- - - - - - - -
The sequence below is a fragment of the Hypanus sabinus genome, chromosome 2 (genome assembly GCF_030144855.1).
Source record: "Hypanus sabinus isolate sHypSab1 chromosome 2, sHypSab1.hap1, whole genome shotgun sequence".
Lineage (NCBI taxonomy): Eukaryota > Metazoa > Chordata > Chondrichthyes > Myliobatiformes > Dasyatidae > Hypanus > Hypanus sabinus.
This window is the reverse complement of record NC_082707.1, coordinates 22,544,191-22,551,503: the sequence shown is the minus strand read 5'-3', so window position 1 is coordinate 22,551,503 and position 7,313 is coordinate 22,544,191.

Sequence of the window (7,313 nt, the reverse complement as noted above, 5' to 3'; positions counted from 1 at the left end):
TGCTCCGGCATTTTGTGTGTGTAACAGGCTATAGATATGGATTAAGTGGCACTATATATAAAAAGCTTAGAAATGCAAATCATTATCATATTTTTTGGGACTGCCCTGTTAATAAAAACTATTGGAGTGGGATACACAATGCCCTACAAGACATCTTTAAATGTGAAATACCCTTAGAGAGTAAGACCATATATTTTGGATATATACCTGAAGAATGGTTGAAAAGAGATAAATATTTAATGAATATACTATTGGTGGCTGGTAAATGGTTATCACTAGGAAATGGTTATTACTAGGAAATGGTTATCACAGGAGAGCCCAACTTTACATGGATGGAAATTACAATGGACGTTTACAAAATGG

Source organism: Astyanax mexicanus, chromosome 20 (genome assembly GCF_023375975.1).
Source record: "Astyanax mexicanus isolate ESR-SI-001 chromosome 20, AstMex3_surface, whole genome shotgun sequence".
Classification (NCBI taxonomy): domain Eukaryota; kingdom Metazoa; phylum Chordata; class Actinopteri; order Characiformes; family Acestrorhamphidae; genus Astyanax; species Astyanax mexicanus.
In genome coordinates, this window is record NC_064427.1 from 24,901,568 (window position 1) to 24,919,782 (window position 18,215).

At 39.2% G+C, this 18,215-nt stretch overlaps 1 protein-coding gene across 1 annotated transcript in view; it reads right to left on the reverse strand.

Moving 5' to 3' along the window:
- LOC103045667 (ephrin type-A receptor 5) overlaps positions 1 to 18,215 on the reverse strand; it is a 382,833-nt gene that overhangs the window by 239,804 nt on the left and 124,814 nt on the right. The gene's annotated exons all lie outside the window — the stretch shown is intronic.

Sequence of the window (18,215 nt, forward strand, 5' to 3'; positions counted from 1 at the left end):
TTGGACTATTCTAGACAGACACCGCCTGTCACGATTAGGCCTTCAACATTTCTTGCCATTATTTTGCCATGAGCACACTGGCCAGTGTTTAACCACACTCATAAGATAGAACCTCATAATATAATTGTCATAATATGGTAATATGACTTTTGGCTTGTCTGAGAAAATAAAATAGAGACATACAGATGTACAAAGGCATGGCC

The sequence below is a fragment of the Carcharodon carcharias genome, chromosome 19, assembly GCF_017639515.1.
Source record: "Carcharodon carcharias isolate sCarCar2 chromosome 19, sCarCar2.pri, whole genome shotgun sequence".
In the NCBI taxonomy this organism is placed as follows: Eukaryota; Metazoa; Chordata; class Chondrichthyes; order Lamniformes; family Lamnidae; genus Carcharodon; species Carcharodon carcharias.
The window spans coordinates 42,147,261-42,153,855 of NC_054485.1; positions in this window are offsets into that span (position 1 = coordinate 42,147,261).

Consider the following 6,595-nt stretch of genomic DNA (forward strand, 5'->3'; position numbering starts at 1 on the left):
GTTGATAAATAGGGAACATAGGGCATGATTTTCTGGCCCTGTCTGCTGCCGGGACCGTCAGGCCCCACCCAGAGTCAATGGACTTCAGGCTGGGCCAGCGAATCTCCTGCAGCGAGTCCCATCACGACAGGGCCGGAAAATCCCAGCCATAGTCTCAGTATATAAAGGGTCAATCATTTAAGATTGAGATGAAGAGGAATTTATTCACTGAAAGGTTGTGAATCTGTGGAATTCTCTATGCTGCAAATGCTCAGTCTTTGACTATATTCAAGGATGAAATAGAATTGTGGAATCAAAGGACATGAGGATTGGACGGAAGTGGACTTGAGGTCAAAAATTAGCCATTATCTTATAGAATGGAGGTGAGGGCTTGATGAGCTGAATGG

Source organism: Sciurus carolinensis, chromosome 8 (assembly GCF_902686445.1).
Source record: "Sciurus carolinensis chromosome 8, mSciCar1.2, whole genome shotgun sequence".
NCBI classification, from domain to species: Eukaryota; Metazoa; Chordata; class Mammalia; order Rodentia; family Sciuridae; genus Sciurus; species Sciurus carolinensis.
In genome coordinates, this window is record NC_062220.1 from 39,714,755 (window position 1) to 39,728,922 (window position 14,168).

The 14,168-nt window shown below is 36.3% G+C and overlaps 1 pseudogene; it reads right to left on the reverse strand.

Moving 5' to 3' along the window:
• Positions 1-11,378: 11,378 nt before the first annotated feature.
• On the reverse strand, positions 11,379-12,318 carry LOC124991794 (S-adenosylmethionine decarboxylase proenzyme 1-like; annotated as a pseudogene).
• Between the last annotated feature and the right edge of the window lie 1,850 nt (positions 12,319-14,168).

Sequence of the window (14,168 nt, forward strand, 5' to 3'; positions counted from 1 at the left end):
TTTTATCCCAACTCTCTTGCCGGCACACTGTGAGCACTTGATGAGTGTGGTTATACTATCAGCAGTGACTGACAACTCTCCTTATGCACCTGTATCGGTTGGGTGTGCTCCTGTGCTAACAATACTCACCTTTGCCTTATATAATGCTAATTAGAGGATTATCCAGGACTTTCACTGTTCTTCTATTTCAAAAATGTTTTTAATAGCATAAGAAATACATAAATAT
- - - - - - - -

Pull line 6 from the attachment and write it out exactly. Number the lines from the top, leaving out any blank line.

TGCTCCGGCATTTTGTGTGTGTAACAGGCTATAGATATGGATTAAGTGGCACTATATATAAAAAGCTTAGAAATGCAAATCATTATCATATTTTTTGGGACTGCCCTGTTAATAAAAACTATTGGAGTGGGATACACAATGCCCTACAAGACATCTTTAAATGTGAAATACCCTTAGAGAGTAAGACCATATATTTTGGATATATACCTGAAGAATGGTTGAAAAGAGATAAATATTTAATGAATATACTATTGGTGGCTGGTAAATGGTTATCACTAGGAAATGGTTATTACTAGGAAATGGTTATCACAGGAGAGCCCAACTTTACATGGATGGAAATTACAATGGACGTTTACAAAATGG